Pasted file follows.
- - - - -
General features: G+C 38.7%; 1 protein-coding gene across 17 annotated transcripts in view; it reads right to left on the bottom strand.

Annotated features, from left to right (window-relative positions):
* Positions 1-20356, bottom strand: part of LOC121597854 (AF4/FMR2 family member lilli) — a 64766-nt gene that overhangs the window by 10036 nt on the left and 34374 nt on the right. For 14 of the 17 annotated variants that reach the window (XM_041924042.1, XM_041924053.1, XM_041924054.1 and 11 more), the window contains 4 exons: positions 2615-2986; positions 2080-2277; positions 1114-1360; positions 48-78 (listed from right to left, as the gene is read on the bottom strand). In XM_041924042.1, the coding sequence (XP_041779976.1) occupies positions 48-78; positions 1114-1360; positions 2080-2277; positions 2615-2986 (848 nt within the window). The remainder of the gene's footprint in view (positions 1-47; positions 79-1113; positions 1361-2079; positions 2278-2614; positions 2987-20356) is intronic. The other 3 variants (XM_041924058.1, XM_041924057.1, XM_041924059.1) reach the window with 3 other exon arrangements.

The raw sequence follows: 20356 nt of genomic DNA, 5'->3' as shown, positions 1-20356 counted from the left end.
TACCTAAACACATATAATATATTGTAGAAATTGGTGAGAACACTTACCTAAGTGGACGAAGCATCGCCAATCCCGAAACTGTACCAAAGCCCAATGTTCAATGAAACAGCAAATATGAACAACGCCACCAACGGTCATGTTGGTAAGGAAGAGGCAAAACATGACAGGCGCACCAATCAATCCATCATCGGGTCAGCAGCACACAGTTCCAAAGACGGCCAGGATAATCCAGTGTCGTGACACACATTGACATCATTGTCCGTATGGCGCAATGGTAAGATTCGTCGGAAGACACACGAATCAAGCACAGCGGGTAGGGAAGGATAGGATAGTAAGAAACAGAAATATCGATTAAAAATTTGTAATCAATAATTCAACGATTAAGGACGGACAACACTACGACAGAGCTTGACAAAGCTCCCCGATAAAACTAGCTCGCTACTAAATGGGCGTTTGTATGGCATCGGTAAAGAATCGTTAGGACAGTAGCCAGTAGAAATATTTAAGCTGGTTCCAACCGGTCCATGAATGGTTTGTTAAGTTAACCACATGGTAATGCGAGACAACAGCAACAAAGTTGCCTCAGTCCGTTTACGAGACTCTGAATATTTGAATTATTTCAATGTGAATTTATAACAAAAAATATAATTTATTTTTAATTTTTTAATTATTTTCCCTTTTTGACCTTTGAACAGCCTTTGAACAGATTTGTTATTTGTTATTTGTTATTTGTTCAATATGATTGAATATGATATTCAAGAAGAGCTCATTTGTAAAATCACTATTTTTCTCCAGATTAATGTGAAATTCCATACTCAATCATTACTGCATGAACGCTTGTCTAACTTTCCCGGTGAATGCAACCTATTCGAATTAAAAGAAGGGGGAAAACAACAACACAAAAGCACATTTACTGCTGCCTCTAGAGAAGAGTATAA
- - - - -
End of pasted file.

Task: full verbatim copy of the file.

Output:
General features: G+C 38.7%; 1 protein-coding gene across 17 annotated transcripts in view; it reads right to left on the bottom strand.

Annotated features, from left to right (window-relative positions):
* Positions 1-20356, bottom strand: part of LOC121597854 (AF4/FMR2 family member lilli) — a 64766-nt gene that overhangs the window by 10036 nt on the left and 34374 nt on the right. For 14 of the 17 annotated variants that reach the window (XM_041924042.1, XM_041924053.1, XM_041924054.1 and 11 more), the window contains 4 exons: positions 2615-2986; positions 2080-2277; positions 1114-1360; positions 48-78 (listed from right to left, as the gene is read on the bottom strand). In XM_041924042.1, the coding sequence (XP_041779976.1) occupies positions 48-78; positions 1114-1360; positions 2080-2277; positions 2615-2986 (848 nt within the window). The remainder of the gene's footprint in view (positions 1-47; positions 79-1113; positions 1361-2079; positions 2278-2614; positions 2987-20356) is intronic. The other 3 variants (XM_041924058.1, XM_041924057.1, XM_041924059.1) reach the window with 3 other exon arrangements.

The raw sequence follows: 20356 nt of genomic DNA, 5'->3' as shown, positions 1-20356 counted from the left end.
TACCTAAACACATATAATATATTGTAGAAATTGGTGAGAACACTTACCTAAGTGGACGAAGCATCGCCAATCCCGAAACTGTACCAAAGCCCAATGTTCAATGAAACAGCAAATATGAACAACGCCACCAACGGTCATGTTGGTAAGGAAGAGGCAAAACATGACAGGCGCACCAATCAATCCATCATCGGGTCAGCAGCACACAGTTCCAAAGACGGCCAGGATAATCCAGTGTCGTGACACACATTGACATCATTGTCCGTATGGCGCAATGGTAAGATTCGTCGGAAGACACACGAATCAAGCACAGCGGGTAGGGAAGGATAGGATAGTAAGAAACAGAAATATCGATTAAAAATTTGTAATCAATAATTCAACGATTAAGGACGGACAACACTACGACAGAGCTTGACAAAGCTCCCCGATAAAACTAGCTCGCTACTAAATGGGCGTTTGTATGGCATCGGTAAAGAATCGTTAGGACAGTAGCCAGTAGAAATATTTAAGCTGGTTCCAACCGGTCCATGAATGGTTTGTTAAGTTAACCACATGGTAATGCGAGACAACAGCAACAAAGTTGCCTCAGTCCGTTTACGAGACTCTGAATATTTGAATTATTTCAATGTGAATTTATAACAAAAAATATAATTTATTTTTAATTTTTTAATTATTTTCCCTTTTTGACCTTTGAACAGCCTTTGAACAGATTTGTTATTTGTTATTTGTTATTTGTTCAATATGATTGAATATGATATTCAAGAAGAGCTCATTTGTAAAATCACTATTTTTCTCCAGATTAATGTGAAATTCCATACTCAATCATTACTGCATGAACGCTTGTCTAACTTTCCCGGTGAATGCAACCTATTCGAATTAAAAGAAGGGGGAAAACAACAACACAAAAGCACATTTACTGCTGCCTCTAGAGAAGAGTATAA